CHIPS and Science Act Signed Into Law
On August 9, President Biden held a signing ceremony to put his stamp of approval on the bipartisan CHIPS and Science Act of 2022 thereby enacting the legislation into law. Biden hailed the bill, which in its final form provides $52.7 billion in subsidies for US semiconductor production, R&D, and advancements in science and technology, as a “once-in-a-generation investment in America itself.”
At this time there is no date certain when the US Department of Commerce will release rules relating to grants and underwritten chip production projects. However, companies have responded to the new law favorably.
Two days before the bill signing, Qualcomm announced it would purchase an additional $4.2 billion in semiconductor chips from GlobalFoundries’ New York plant. Micron also jumped on the chips bandwagon by announcing a $40 billion investment that would boost US market share from 2 percent to 10 percent; the company attributed “anticipated grants” from the Act as impetus for the investment. This follows recent announcements by Samsung and Intel that the corporations were exploring options to locate major chip-making factories in Texas and Ohio, respectively.
Both Republican and Democrat lawmakers attended the bill signing ceremony. While the legislation was not without opposition, the rallying cry for American economic and national security won out. Many Senators and Representatives (even those who would typically vote for public subsidization of private businesses) cited the fact that both China and the European Union were expending millions of dollars in tax or other subsidies to accelerate semiconductor chip production within their own borders as a reason to vote for the Act.
PRINTING United Alliance supported passage of the CHIPS and Science Act as one potential medium- to long-term solution to help alleviate supply chain concerns to keep print equipment costs competitive in the future.
Lisbeth Lyons is the Vice President of Government and Political Affairs at PRINTING United Alliance, the most comprehensive member-based printing and graphic arts association in the United States, comprised of the vast communities which it represents. The Alliance serves industry professionals across market segments with pertinent education, training, workshops, events, research, government and legislative representation, safety, and environmental sustainability guidance, as well as resources from the leading media company in the industry – NAPCO Media. Now a division of PRINTING United Alliance, Idealliance is the global leader in standards training and certification for printing and graphic arts operations across the entire industry supply chain.
In this article, Lisbeth addresses the CHIPS and Science Act. More information can be found at Business Excellence-Legislation or reach out to Lisbeth should you have additional questions specific to how these issues may affect your business: email@example.com.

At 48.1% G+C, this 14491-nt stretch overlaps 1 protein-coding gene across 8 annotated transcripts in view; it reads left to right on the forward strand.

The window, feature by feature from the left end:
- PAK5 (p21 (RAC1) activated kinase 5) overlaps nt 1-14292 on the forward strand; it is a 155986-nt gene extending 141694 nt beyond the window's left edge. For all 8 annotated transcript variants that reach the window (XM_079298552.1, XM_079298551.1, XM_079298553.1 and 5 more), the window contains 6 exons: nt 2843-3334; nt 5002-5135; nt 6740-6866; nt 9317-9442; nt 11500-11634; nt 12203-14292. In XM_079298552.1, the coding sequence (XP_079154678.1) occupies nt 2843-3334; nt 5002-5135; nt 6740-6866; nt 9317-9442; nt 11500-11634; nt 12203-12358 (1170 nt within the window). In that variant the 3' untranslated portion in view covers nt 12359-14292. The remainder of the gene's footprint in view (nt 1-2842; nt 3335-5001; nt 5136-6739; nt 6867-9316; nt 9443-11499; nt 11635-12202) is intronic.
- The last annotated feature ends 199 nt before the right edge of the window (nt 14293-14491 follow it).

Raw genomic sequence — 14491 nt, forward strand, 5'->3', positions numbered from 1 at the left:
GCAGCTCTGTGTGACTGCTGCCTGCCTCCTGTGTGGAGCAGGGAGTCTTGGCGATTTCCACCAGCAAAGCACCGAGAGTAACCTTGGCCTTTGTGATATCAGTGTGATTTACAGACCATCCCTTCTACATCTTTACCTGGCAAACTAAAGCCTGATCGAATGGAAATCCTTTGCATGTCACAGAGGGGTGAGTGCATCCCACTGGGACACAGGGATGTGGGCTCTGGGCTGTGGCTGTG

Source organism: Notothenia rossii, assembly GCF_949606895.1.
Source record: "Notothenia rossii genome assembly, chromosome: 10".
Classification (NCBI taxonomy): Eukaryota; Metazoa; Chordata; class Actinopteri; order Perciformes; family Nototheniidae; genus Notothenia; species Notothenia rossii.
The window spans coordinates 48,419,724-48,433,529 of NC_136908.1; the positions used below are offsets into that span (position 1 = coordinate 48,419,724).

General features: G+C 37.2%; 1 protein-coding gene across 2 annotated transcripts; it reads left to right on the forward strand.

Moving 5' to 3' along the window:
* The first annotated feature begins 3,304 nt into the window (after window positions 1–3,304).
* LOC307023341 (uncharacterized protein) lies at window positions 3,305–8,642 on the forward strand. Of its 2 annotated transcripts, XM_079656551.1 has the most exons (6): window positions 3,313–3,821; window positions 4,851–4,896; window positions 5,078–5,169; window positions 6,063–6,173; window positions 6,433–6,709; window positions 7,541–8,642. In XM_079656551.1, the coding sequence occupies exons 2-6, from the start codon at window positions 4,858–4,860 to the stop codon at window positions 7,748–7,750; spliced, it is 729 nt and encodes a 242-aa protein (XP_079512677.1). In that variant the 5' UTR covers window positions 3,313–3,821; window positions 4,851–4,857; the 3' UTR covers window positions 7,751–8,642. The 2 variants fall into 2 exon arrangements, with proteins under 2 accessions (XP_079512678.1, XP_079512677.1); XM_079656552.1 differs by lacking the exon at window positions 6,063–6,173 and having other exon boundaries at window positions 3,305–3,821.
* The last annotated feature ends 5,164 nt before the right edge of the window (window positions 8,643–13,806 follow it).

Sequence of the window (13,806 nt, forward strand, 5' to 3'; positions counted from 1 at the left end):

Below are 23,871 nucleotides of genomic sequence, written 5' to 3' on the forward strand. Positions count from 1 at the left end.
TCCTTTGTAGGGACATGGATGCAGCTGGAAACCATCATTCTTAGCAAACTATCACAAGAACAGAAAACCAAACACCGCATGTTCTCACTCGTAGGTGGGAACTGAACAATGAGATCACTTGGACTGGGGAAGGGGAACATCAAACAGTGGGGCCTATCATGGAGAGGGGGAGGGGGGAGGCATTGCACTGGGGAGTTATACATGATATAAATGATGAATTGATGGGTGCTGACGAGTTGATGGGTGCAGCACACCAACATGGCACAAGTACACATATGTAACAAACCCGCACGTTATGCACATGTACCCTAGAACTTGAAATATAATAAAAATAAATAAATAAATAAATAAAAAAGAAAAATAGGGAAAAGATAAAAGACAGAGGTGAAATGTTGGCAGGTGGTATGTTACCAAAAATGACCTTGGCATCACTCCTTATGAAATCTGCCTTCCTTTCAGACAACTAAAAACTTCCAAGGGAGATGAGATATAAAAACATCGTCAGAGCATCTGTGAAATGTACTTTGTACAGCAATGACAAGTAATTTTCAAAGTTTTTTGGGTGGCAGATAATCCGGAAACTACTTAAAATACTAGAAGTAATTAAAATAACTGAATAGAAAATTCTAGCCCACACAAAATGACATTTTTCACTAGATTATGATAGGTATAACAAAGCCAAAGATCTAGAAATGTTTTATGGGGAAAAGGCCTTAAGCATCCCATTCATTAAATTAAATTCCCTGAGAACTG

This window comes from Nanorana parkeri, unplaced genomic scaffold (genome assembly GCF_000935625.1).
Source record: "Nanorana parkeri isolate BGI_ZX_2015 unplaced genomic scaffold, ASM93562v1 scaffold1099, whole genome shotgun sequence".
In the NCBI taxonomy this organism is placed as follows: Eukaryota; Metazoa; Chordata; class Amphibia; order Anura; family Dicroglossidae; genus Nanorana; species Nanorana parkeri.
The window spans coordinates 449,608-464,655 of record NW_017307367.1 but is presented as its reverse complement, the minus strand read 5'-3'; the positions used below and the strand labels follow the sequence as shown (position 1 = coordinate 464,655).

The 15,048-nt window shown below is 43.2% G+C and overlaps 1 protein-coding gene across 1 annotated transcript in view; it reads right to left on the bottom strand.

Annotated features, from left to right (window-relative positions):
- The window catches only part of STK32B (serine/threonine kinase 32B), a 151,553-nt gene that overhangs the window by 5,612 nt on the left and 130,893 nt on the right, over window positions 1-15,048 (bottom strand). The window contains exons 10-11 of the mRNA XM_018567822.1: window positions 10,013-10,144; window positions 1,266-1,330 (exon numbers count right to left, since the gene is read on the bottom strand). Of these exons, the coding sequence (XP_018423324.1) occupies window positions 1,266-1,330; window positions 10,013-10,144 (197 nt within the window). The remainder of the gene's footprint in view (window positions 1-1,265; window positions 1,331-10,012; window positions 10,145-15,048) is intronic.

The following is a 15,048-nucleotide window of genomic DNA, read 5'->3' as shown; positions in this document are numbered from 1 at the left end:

To become a member of PRINTING United Alliance and learn more about how PRINTING United Alliance subject matter experts can assist your company with services and resources such as those mentioned in this article, please contact the Alliance membership team: 888-385-3588 / firstname.lastname@example.org.
Lisbeth Lyons is Vice President, Government & Political Affairs, PRINTING United Alliance, the largest, most comprehensive graphic arts trade association in the country. With more than 20 years of experience representing the voice of business on Capitol Hill, Lisbeth advocates for public policies that protect and advance the economic future of the printing and packaging industry. She oversees PRINTING United Alliance’s legislative, political, and grassroots advocacy initiatives, and has served in executive leadership of multiple successful advocacy campaigns, such as Coalition for Paper Options, Coalition for a 21st Century Postal Service, and Stop Tariffs on Printers & Publishers Coalition.
Prior to representing PRINTING United Alliance, Lisbeth served in similar roles at Printing Industries of America, US Telecom, and the National Federation of Independent Business. She also spent three years as a K-12 teacher in the Chicago Public Schools system, where she was on the forefront of urban education reform in the mid-1990s.
Lisbeth is Midwestern born and bred, having grown up in the St. Louis metropolitan area and attended college at DePauw University in Greencastle, Indiana, before starting her career in Washington, DC. She holds a B.A. in English/Sociology and a professional graduate certificate from The George Washington University School of Political Management. She lives in the historic Logan Circle neighborhood of Washington, DC.
An avid leader and learner in professional development, Lisbeth was a founding member of the Government Relations Leadership Forum, and is an active participant in organizations such as Council of Manufacturing Associations, Women in Government Relations, and National Association of Business PACs, among others. Lisbeth is often a featured speaker at premier industry conferences; she has spoken to Boards of Directors, corporate executive management teams, and state and regional trade associations across the country from coast to coast.